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Comment Re:Is it really scam? (Score 3, Informative) 497

It sounds very much like a scam my wife experienced. I can't figure out what they mean to get out of it but it is not legitimate. We had these calls for weeks, at all hours of the day and night, asking for someone who's never had this number (not in the last few years). On several occasions I asked who are you trying to collect this debt for? And the answer was, The Lending Club. I contacted the Lending Club and was promptly answered by a guy in their fraud department, who was very helpful, and told me they do not employ any debt collection services operating out of India using spoofed caller ID. He said this is fairly common and gave me contact numbers for the FCC and FBI. Unfortunately there's not much that can be done. She ended up changing her Vonage number. I strongly suspect that had I ever asked the question "what do I have to do to make these calls stop?" the answer would be something like "just give us your credit card information and we'll put a one-time charge for (fill in some two-figure number)" It's robodialling with operators who get put on the line when someone appears to answer and they are probably getting paid next to nothing. I can't come up with any other conclusion given the facts in my case. It's possible this is the same..

Comment Companies don't give references, coworkers do (Score 1) 892

2 weeks is customary even if the company might end up acting badly. I have not had a single job in the last 20 years where the company would give a reference other than "yes he worked here for these dates and his job title was such and such."
When the corporate world was taken over by lawyers and HR policy focused on not getting sued, most companies took the safe approach to references, because even a good reference becomes a "bad" reference when someone doesn't get the good reference they thought they deserved.
My coworkers, on the other hand, have always been the people I turn to for references. Companies never give references but they always want them from you, and they want them to talk about you in great detail. Nowadays everyone asks for multiple references even before the job is on the table (record number needed = 10!).
All that I have to offer those (usually) former coworkers, bosses and colleagues is to do the same favor for them, and to do them the courtesy of giving 2 weeks' notice when it's time to move on.

Comment Leave education a non-issue; focus on achievements (Score 1) 472

At least in the US, I've found that only a small minority of companies consider education a real requirement. Most listings require "Bachelor's / Master's degree or equivalent experience." I'm over 50 and still on an active technical track. My education is a GED. I don't have trouble getting in the door. My resume doesn't mention education; if an application asks for it I tell them. If I think it might be an issue because the listing says "degree required" and doesn't mention "or equivalent experience" I'll raise it up front and just ask if my thirty years of professional experience (I only keep the last 15 or so on my resume usually) counts for more than whether / if I have a degree. The companies that do consider education a requirement for someone with impressive accomplishments and skills are probably not places you'd want to work for. Headhunters and corporate recruiters can't do much more than match keywords usually, so if your skill set is up to date and you can leverage your experience by being a really good generalist I think it goes a long way. Europe and Asia are a different ballgame altogether, but in the US experience still counts for far more than anything else, especially in technology. Just look for the companies that want people who can do things and show them that's who you are...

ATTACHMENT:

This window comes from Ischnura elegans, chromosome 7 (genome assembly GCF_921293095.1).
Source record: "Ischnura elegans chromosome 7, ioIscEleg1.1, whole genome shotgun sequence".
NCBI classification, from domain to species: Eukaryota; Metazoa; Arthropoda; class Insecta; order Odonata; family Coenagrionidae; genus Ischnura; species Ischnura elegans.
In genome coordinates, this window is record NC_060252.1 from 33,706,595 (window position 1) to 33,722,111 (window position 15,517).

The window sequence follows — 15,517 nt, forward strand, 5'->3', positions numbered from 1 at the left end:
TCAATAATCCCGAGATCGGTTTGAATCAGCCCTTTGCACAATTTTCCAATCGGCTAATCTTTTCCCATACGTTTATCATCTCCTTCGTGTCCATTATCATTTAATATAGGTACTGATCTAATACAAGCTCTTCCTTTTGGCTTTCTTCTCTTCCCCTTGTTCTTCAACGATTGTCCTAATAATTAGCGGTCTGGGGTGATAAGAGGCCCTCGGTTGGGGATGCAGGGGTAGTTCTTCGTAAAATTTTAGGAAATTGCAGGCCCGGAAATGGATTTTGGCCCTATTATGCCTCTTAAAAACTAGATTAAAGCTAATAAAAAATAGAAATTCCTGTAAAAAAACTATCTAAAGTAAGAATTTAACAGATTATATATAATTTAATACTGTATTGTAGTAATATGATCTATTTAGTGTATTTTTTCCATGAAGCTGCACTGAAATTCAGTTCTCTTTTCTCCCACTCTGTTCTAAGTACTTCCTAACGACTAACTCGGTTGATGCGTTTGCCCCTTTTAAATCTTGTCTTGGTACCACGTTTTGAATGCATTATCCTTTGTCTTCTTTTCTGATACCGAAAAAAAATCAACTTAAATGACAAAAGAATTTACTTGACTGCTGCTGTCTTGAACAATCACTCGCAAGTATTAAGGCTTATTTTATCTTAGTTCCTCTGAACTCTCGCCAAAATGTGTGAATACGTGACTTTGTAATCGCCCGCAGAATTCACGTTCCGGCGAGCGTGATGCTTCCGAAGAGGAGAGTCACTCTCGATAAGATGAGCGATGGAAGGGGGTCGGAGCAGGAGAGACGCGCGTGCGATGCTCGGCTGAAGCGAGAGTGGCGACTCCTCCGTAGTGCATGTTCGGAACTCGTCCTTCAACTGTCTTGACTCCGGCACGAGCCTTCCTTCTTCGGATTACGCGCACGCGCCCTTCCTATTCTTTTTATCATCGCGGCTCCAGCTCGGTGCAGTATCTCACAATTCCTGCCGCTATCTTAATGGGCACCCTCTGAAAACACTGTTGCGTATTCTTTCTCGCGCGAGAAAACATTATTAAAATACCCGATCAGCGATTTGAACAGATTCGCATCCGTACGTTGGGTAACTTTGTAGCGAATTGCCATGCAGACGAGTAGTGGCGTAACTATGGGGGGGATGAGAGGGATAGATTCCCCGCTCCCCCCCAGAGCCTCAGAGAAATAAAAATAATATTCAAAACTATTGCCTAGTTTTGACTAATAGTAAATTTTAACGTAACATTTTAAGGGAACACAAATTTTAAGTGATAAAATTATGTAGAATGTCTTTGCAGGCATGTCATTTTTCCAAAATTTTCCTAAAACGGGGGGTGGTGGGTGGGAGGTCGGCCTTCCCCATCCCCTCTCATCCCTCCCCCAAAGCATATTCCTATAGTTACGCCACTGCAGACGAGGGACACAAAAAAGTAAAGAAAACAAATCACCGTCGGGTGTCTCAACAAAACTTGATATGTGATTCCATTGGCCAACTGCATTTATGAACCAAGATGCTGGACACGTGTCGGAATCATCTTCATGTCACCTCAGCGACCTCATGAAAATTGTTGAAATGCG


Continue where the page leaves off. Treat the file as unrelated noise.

Comment ACS database (Score 3, Informative) 433

About 10 years ago I created a startup that used the ACS database. ACS used to stand for Astro Computing Services and they used to publish ephemera as well as several publications which allowed you to lookup timezone information. This is a fairly extensive set of data if you want to translate local time at a particular time in the past (say, someone's time of birth as recorded on a birth certificate) into UTC time. Time zones have changed, time change rules have changed (for example, double summer time was observed in England during WWII) and one of the books I used to have from ACS (published back in the 1980s) claimed that this information had been compiled from a wide variety of historical records. One possible scenario is that Olson had written permission to use some parts of the data but a troll has purchased the copyright and is trying to profit from it and pretending they don't know nothin' about no permission. That would be a crying shame since putting the data in such a compressed form that is used on countless *nix servers and devices was an immense task - the original database was an ugly conglomeration of flat files that needed quite a bit of spanking to get it into a useable format, and was certainly not within orders of magnitude of the compactness of the Olson database. Anyway, on the surface, if this is the same ACS database there is quite a lot of data involved, much of it covering historical edge conditions, but I haven't checked to see how many of the edge conditions prior to 1970 are reproduced in the Olson database. From what little I know of the way these things work, the plaintiff would have to show that there was willful infringement without permission and that some damages occurred, but there would not be any value in the ACS data unless you needed to know with great reliability whether daylight savings time was in effect, say, in some rural county in Indiana at 4:06 am on 21 October 1947 (and for that matter, what was the timezone).

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